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Battle Of The Bulge - 1,146 words
The Battle of the Bulge was an important fight because it was one that could have turned World War II around for the Germans. The Battle of the Bulge took place on December 16 1944. The Germans mobilized the last chance they had to win the war. The Germans wanted to cut the American forces in to two parts, because this way they could easily be destroyed. Hitler felt this was his last chance to win, because his forces were being pushed back and soon they would run out of the resources they would need to win the war. Hitler was mobilizing a task force of 500,000 Germans soldiers. The allies were slowly pushing through the Ardennes Forest on the German, Belgium boarder, with a force of 600,000 ...
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Fetal Development - 1,355 words
Fetal development starts with the process of fertilization. It starts when the female ovulates producing an egg. This egg then travels into the fallopian tube where it waits to be fertilized. Once sperm enter the body they must travel up the uterus until they make their way up to the egg. Once at the egg the sperm try to get in. They sperm wiggle their tails until they make it in. Once it makes it in the egg will not any other sperm in. The sperm that made it then drops its tail. After about twenty hours inside the egg the sperm finds the nucleus of the egg and fuses with it. Now the egg has all the genetic material that it needs to make a new human being. It nows begins to move down into th ...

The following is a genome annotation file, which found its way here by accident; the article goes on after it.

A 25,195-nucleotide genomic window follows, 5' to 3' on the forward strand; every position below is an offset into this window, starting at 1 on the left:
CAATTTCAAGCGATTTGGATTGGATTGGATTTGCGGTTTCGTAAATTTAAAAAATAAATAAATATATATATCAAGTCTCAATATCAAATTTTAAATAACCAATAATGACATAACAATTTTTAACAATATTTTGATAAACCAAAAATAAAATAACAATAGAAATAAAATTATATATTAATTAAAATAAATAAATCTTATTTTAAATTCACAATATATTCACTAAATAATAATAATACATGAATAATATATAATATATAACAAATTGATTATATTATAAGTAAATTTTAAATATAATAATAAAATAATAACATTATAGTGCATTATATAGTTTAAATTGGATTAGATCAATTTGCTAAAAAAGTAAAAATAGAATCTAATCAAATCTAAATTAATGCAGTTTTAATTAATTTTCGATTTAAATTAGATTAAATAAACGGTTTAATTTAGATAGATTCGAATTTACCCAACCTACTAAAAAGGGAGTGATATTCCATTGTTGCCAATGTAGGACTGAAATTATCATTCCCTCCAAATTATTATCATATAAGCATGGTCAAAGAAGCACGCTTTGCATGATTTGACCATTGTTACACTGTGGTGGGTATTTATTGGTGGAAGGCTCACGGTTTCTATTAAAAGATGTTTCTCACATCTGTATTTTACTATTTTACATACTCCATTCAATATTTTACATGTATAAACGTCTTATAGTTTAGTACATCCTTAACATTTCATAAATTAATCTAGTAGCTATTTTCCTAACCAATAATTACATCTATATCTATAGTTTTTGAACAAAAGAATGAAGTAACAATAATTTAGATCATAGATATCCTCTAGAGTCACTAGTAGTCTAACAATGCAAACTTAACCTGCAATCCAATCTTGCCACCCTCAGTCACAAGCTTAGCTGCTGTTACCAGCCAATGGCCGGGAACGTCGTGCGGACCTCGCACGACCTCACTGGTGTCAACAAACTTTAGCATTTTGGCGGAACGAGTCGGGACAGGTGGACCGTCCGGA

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Metabolic Muscular And Nervous Systems - 1,731 words